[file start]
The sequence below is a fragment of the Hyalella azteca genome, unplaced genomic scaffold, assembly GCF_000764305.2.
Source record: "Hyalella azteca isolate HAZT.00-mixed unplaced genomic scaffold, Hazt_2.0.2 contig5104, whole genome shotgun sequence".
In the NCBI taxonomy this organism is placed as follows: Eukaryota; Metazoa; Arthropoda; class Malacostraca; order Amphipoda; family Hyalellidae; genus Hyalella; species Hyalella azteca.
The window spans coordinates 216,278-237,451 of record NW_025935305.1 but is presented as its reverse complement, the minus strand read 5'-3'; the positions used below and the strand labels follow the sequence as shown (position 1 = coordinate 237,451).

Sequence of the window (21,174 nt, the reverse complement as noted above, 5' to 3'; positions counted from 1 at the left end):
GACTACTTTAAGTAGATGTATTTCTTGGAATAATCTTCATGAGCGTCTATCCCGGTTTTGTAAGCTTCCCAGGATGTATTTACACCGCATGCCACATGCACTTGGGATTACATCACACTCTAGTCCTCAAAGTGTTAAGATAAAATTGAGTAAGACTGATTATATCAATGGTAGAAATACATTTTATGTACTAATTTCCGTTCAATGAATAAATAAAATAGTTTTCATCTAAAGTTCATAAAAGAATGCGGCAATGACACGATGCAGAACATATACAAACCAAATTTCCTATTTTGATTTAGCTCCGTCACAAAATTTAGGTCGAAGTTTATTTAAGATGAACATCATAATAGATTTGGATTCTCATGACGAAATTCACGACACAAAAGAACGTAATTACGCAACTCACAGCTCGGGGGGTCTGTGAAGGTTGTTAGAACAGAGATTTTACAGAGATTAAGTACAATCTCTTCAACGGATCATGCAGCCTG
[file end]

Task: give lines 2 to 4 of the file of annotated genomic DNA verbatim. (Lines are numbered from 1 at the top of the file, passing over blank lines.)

Source record: "Hyalella azteca isolate HAZT.00-mixed unplaced genomic scaffold, Hazt_2.0.2 contig5104, whole genome shotgun sequence".
In the NCBI taxonomy this organism is placed as follows: Eukaryota; Metazoa; Arthropoda; class Malacostraca; order Amphipoda; family Hyalellidae; genus Hyalella; species Hyalella azteca.
The window spans coordinates 216,278-237,451 of record NW_025935305.1 but is presented as its reverse complement, the minus strand read 5'-3'; the positions used below and the strand labels follow the sequence as shown (position 1 = coordinate 237,451).